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What we do

What we do

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Human rights are universal and form the basis for evaluating development of any given society. In light of the increasing emphasis on human rights in the international society, the United Nations has been encouraging, promoting and assisting individual countries in the establishment of their national human rights institutions since 1993, by the so-called “Paris Principles.” National human rights institutions usually operate through the National Human Rights Commission, which investigates people’s complaints, protects human rights, promotes the realization of human rights standards specified in domestic and international laws, and fulfills international human rights obligations.

Since its establishment in May 2000, the Control Yuan’s Committee on Human Rights Protection has shouldered the responsibility of safeguarding human rights by exercising the following powers:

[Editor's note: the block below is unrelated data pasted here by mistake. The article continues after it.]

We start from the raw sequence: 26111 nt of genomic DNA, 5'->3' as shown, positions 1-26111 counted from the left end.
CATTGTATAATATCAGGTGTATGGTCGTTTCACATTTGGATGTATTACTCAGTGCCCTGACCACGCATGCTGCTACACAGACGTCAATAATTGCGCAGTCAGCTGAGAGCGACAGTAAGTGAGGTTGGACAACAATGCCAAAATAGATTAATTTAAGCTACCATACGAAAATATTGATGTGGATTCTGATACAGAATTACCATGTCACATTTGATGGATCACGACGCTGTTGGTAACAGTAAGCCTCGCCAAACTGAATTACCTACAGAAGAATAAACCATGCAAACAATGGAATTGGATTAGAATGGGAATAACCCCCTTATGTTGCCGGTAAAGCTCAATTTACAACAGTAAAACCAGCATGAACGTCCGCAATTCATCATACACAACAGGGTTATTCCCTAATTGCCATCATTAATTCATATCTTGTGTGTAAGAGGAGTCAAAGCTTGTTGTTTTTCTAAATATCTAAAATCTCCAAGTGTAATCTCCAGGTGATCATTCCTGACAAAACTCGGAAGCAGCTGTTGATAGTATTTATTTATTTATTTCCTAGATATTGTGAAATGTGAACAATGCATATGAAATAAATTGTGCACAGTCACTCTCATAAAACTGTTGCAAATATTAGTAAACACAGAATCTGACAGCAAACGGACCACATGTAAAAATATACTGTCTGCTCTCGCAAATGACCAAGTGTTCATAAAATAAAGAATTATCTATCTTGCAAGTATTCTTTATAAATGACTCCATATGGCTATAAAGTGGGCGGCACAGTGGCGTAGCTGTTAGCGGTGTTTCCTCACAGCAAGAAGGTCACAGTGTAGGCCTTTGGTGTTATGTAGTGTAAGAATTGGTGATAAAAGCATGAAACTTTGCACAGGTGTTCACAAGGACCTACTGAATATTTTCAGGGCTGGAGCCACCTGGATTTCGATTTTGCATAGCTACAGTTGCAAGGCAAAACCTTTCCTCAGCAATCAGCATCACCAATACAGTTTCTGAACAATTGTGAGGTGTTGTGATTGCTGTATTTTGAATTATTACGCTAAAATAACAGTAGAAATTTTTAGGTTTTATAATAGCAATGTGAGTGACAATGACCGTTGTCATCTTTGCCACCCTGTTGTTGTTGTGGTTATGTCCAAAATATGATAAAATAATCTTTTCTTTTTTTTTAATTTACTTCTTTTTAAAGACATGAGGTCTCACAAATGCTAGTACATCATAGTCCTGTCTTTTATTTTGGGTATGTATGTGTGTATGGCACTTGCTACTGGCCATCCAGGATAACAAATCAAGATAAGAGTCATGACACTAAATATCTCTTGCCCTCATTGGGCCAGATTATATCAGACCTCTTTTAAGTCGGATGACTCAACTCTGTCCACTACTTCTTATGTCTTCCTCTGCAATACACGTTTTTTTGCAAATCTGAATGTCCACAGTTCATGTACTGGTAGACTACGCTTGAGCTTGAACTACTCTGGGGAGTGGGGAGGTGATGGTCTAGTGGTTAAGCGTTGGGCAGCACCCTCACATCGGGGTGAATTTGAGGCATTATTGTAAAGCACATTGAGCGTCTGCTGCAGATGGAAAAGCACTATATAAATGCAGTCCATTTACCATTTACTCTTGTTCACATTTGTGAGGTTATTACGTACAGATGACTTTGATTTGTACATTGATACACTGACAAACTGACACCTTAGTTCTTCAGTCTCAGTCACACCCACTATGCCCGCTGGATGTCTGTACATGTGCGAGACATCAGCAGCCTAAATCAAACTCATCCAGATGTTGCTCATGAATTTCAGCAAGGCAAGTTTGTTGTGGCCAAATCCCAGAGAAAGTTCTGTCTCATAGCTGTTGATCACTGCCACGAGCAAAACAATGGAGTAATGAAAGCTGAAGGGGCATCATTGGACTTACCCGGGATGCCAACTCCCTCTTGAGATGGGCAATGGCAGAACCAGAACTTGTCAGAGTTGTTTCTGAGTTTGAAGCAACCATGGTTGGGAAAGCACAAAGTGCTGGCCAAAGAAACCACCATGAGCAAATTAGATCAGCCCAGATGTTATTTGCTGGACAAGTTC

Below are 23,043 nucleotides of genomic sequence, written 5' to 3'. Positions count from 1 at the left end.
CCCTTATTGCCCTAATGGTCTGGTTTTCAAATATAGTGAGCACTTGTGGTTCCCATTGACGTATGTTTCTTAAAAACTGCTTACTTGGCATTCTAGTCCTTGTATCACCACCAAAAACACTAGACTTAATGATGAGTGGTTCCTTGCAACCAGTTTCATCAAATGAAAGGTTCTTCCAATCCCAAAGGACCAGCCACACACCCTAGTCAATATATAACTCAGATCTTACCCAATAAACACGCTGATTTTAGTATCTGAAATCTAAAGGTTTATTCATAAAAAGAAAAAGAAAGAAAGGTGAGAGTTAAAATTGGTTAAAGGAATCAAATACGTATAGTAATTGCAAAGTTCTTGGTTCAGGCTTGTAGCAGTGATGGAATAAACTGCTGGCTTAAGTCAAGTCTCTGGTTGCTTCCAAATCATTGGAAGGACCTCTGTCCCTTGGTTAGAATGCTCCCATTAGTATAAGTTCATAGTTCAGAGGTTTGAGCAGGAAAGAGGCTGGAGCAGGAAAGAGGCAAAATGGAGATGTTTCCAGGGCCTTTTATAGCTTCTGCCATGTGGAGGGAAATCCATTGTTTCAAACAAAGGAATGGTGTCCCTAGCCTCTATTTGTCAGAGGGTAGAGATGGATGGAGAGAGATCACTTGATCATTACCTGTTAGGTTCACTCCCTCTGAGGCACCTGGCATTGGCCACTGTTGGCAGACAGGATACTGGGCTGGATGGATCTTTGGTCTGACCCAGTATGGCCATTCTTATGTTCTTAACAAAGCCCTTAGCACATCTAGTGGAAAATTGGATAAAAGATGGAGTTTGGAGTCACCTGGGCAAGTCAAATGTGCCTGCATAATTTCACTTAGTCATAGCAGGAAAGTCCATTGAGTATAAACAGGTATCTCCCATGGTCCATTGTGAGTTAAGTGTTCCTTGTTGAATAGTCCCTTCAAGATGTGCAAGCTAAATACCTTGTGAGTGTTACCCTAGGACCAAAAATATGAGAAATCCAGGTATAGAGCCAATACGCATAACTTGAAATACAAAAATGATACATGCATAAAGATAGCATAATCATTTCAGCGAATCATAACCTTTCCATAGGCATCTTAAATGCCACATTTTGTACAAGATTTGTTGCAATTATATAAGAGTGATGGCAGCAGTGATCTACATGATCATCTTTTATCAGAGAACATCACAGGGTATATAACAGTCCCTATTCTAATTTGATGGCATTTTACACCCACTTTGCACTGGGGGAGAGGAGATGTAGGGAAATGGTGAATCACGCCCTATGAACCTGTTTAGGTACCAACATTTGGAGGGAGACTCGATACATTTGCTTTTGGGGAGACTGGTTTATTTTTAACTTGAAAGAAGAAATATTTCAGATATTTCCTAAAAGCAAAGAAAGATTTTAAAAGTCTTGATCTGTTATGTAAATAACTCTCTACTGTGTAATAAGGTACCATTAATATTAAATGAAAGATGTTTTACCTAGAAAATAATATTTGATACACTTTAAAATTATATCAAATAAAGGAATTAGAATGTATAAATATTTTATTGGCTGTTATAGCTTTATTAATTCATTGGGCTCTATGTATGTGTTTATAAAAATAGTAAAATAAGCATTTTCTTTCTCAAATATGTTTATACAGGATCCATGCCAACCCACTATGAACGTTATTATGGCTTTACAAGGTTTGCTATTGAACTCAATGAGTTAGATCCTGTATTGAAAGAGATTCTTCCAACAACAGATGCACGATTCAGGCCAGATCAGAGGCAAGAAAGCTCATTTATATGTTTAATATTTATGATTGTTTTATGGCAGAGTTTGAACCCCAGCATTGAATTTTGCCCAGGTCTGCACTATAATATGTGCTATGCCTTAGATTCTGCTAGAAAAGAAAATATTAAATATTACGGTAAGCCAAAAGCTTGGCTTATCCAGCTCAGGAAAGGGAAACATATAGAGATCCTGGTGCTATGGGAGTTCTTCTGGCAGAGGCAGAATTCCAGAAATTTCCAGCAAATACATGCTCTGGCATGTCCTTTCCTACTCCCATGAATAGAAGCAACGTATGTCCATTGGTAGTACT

1. Identify and investigate cases involving violations of human rights
2. Deliberate and advise on matters relating to human rights investigation reports
3. Propose changes to existing human rights acts
4. Promote and monitor domestic implementation of international human rights covenants
5. Establish and maintain contact with human rights organizations in Taiwan and around the world
6. Promote human rights awareness

Among the complaints received by the Control Yuan, near 50% involve human rights violations. The complaints have been further categorized into twelve human rights as follows:

Right to freedom
Right to equality
Political rights
Right to judicial protection
Right to health and life
Right to work
Right to property
Right to cultural life
Right to education
Environmental rights
Right to social security
Other rights

The Committee holds monthly meetings presided by the convener to discuss matters relating to human rights protection. A member from within the committee shall be chosen as interim chairperson in the convener’s absence. Non-members, including Control Yuan members and third parties may also attend meetings if necessary. For the committee meeting to be lawful, a quorum must exist with at least 50% of committee members present. Resolutions can only be made with consent by all attending members. For cases involving serious human rights violations, the Committee may recommend Member(s) to deliberate or advise any Control Yuan Members in charge of the investigation.